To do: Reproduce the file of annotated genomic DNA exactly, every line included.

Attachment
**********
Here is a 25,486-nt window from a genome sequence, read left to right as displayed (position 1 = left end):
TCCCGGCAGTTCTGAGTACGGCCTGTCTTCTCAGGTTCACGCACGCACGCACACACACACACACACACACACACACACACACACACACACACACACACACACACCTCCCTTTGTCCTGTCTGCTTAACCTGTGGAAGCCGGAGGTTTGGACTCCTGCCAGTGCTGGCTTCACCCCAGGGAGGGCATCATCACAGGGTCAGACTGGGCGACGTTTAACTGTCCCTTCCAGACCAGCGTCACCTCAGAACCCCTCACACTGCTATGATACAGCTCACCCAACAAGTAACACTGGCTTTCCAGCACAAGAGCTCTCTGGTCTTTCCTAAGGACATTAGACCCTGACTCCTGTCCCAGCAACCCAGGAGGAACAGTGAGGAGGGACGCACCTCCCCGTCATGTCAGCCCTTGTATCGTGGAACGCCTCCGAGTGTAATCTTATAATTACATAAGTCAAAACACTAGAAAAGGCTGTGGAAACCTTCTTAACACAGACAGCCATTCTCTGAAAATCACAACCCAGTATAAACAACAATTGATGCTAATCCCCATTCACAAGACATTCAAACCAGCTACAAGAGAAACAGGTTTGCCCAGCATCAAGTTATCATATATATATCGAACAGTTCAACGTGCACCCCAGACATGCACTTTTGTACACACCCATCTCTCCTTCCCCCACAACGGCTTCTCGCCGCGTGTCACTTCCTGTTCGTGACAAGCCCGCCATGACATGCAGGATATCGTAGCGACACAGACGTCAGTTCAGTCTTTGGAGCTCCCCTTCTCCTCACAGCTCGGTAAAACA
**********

Here is a 25,486-nt window from a genome sequence, read left to right as displayed (position 1 = left end):
TCCCGGCAGTTCTGAGTACGGCCTGTCTTCTCAGGTTCACGCACGCACGCACACACACACACACACACACACACACACACACACACACACACACACACACACACCTCCCTTTGTCCTGTCTGCTTAACCTGTGGAAGCCGGAGGTTTGGACTCCTGCCAGTGCTGGCTTCACCCCAGGGAGGGCATCATCACAGGGTCAGACTGGGCGACGTTTAACTGTCCCTTCCAGACCAGCGTCACCTCAGAACCCCTCACACTGCTATGATACAGCTCACCCAACAAGTAACACTGGCTTTCCAGCACAAGAGCTCTCTGGTCTTTCCTAAGGACATTAGACCCTGACTCCTGTCCCAGCAACCCAGGAGGAACAGTGAGGAGGGACGCACCTCCCCGTCATGTCAGCCCTTGTATCGTGGAACGCCTCCGAGTGTAATCTTATAATTACATAAGTCAAAACACTAGAAAAGGCTGTGGAAACCTTCTTAACACAGACAGCCATTCTCTGAAAATCACAACCCAGTATAAACAACAATTGATGCTAATCCCCATTCACAAGACATTCAAACCAGCTACAAGAGAAACAGGTTTGCCCAGCATCAAGTTATCATATATATATCGAACAGTTCAACGTGCACCCCAGACATGCACTTTTGTACACACCCATCTCTCCTTCCCCCACAACGGCTTCTCGCCGCGTGTCACTTCCTGTTCGTGACAAGCCCGCCATGACATGCAGGATATCGTAGCGACACAGACGTCAGTTCAGTCTTTGGAGCTCCCCTTCTCCTCACAGCTCGGTAAAACA